Congress Trims New-Car Tax Break

An income-tax deduction for interest is taken out of the stimulus bill.
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Congress has scaled back an effort to provide tax relief to new-car buyers as part of the economic stimulus package.

The effort by U.S. Sen. Barbara Mikulski, D-Md., would have offered income tax credits for interest and sales taxes on all new vehicle purchases this year. But after a House-Senate conference on the bill, the credit was scaled back to cover state sales and excise taxes.

"This is still a lot of money in people's pockets," said Mikulski spokeswoman Cassie Harvey. A family making $250,000 annually and paying $35,000 for a

Ford

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F-150 pickup truck would save about $600, while a family making $150,000 and buying a $25,000 Dodge minivan would save about $420, she said.

Overall, the incentive will cost about $2.5 billion, down from $11 billion, Harvey said, adding: "It had a lot of support, but there were a lot of things left out of the conference report."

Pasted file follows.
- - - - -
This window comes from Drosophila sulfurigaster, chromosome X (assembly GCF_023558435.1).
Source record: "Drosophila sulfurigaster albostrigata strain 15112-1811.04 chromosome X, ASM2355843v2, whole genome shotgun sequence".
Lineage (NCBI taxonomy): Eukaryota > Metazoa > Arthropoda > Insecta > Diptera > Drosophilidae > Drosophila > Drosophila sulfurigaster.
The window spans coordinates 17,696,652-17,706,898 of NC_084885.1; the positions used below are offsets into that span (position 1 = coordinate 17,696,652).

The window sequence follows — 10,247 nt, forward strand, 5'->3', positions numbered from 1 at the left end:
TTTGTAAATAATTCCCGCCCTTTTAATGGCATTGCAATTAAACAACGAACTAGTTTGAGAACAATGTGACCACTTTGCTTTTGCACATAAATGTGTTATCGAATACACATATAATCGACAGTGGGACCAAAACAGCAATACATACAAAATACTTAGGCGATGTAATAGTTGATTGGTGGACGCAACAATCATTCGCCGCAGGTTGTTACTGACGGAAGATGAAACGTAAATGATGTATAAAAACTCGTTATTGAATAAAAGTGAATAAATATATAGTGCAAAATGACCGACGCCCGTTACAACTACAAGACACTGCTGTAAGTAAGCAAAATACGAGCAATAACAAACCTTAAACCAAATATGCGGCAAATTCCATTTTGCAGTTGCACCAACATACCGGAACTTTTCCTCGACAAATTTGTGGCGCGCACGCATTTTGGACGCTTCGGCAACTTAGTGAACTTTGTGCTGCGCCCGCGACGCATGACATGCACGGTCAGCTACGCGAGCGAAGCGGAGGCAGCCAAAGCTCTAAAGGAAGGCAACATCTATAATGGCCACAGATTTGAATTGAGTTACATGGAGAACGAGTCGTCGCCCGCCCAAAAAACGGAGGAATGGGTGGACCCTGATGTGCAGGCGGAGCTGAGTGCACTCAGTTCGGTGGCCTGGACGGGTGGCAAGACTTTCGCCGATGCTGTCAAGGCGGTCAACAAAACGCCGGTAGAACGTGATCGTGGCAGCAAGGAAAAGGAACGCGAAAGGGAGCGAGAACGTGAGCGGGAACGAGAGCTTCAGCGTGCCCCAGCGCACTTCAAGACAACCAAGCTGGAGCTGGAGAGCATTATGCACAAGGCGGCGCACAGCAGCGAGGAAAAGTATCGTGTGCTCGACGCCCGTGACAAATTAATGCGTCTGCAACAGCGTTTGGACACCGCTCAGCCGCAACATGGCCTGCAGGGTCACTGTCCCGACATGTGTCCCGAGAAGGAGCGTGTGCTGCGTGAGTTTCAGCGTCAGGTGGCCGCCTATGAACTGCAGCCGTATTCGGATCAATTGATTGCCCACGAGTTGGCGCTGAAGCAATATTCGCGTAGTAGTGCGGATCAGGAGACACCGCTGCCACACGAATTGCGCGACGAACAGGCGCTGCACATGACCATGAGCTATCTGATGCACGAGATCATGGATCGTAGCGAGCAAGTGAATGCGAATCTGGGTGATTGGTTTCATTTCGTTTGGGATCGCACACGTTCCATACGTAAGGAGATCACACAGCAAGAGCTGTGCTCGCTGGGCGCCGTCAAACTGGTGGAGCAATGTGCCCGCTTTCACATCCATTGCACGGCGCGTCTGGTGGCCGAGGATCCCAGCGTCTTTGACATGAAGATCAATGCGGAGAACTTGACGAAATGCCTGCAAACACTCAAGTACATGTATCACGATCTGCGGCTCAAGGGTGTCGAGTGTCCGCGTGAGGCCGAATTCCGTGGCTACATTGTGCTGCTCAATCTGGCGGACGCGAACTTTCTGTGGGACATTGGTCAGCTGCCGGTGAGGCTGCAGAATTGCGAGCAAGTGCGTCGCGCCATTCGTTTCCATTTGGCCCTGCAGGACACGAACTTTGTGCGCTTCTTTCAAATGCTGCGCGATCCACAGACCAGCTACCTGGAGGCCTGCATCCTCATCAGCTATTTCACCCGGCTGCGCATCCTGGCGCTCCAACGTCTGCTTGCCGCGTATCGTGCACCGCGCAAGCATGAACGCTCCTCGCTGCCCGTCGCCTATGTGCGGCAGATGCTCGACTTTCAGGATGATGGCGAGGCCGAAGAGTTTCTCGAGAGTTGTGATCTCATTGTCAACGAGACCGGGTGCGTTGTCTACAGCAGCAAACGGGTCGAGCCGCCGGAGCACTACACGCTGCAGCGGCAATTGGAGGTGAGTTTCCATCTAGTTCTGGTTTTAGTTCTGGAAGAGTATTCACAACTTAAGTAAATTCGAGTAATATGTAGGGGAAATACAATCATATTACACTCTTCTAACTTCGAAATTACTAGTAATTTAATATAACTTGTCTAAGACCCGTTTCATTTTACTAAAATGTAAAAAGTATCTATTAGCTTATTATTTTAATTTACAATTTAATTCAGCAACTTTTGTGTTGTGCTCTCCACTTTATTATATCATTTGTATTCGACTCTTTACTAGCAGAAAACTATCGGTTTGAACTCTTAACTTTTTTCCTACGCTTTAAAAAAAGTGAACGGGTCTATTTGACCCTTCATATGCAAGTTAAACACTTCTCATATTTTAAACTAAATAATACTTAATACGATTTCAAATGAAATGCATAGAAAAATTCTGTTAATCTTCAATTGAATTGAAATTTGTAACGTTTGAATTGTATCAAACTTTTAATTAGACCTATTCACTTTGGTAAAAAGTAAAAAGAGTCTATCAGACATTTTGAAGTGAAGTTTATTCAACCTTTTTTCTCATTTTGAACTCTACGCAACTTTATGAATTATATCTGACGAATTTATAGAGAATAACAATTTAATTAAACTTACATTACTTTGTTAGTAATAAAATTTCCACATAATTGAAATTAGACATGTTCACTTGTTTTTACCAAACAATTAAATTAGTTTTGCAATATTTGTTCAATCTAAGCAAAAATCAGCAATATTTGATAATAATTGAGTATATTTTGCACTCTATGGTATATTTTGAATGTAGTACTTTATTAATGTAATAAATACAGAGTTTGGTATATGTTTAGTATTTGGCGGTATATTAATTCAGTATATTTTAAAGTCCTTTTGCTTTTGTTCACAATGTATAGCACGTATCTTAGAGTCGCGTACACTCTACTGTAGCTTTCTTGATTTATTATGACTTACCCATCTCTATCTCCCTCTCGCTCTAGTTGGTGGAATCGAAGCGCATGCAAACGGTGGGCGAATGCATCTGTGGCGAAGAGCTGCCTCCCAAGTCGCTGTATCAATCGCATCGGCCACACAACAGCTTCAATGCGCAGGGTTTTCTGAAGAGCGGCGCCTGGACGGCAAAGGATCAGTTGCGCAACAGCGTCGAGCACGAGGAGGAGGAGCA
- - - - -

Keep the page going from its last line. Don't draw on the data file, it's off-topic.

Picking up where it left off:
"Everyone wants to save auto manufacturers, but no matter how much government aid we give to the Big 3 auto makers, they can't survive if consumers don't start buying cars," Mikulski said, in a prepared statement. "My proposal stimulates demand in the automobile industry so that people go to showrooms and buy cars."

Senators voted 71-26 to include Mikulski's amendment in the American Recovery and Reinvestment Act (ARRA). It passed the Senate Tuesday, but was not part of the version that passed the House earlier this month. The bill now returns to both houses for final approval. The stimulus is now valued at $789 billion, down from $838 billion in the Senate version and $819 billion in the House version.